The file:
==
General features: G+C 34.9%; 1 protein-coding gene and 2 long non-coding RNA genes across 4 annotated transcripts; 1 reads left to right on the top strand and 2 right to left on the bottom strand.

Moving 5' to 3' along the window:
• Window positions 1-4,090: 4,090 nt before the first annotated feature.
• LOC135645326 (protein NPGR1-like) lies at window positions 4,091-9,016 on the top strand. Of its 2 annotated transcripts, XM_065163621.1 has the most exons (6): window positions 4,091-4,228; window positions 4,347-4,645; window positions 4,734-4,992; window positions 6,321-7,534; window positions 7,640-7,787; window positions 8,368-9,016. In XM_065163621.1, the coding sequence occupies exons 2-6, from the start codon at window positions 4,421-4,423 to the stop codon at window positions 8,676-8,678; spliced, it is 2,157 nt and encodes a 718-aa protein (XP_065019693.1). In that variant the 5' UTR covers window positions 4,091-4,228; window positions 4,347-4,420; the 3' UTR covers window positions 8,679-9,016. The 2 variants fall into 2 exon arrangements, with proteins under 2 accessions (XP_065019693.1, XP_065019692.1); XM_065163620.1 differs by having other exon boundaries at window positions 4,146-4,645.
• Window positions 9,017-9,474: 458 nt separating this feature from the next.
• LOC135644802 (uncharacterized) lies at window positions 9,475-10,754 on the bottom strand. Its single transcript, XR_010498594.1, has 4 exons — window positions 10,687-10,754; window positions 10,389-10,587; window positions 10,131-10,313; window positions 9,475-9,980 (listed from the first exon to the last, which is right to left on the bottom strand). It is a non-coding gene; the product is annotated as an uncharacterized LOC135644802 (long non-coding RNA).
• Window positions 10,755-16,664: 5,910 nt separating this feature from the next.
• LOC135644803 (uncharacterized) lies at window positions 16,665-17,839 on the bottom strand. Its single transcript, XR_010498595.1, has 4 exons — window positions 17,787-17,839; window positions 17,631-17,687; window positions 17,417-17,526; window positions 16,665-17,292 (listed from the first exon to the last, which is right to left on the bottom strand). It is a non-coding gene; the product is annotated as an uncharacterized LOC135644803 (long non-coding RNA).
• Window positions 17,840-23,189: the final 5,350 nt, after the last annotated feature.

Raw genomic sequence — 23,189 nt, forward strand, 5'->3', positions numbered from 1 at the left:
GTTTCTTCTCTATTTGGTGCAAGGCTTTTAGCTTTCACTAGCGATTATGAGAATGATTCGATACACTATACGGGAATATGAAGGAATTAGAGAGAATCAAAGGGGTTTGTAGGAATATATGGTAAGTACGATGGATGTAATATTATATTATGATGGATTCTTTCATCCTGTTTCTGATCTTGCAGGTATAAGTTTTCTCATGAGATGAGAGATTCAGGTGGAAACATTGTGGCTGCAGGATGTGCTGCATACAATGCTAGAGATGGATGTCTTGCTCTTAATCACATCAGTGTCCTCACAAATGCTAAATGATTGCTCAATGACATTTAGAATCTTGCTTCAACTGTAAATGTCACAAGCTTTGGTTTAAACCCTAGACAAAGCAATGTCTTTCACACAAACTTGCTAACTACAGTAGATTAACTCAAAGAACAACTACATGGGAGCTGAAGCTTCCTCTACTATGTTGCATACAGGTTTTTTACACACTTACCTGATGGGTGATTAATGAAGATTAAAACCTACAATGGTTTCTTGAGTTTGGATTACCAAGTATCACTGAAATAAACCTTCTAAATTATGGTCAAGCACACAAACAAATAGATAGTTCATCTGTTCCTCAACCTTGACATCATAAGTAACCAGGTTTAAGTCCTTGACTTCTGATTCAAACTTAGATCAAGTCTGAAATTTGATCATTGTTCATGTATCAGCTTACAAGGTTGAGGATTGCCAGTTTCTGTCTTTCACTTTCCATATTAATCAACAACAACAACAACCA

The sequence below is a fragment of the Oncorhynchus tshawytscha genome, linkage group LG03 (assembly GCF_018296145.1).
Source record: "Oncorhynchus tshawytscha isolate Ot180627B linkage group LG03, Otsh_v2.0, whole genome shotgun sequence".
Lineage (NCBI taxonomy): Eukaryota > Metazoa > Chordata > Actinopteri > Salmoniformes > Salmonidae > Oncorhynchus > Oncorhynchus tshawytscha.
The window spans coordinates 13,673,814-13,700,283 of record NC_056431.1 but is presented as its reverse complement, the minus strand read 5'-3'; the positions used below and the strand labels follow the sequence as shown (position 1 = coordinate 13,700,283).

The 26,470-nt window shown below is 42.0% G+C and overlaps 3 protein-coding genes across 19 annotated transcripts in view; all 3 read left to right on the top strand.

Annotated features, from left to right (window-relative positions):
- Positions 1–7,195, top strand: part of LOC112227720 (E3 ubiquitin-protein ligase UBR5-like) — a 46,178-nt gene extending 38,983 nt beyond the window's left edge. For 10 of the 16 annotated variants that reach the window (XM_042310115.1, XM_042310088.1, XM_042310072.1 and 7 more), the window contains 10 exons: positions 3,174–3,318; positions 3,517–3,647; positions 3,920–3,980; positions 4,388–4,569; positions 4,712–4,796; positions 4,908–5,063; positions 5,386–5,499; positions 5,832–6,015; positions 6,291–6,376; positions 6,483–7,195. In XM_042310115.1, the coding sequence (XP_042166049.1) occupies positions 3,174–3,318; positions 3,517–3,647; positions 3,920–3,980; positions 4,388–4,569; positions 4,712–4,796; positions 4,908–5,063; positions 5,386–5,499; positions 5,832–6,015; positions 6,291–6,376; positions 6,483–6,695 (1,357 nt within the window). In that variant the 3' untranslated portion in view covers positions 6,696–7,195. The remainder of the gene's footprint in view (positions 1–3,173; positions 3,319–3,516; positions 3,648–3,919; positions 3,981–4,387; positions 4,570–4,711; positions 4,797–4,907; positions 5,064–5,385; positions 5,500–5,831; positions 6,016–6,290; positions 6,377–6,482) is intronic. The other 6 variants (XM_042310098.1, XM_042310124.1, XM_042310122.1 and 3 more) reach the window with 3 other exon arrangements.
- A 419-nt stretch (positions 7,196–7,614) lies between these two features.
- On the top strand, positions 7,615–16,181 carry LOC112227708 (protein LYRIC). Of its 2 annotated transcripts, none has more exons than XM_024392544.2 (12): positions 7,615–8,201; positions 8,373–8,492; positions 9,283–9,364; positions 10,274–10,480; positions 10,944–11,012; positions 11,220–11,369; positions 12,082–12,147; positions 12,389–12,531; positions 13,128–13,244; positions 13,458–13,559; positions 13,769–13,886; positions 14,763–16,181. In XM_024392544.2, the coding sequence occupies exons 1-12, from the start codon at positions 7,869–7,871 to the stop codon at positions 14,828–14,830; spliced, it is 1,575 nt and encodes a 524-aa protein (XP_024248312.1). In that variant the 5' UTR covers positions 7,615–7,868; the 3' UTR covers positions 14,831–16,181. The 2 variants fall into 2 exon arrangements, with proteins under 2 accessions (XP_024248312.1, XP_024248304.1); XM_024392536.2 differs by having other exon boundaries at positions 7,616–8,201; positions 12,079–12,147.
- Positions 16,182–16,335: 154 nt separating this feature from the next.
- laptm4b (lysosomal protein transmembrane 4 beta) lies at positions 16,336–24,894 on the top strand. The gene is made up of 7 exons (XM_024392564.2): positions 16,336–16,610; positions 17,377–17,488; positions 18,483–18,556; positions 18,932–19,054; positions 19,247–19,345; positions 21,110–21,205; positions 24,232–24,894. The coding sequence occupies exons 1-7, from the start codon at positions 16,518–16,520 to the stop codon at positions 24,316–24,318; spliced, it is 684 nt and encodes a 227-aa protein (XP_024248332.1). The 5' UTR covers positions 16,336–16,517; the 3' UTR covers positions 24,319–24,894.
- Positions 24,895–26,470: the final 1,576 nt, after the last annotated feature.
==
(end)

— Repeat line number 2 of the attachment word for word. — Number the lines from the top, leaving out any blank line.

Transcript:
Moving 5' to 3' along the window: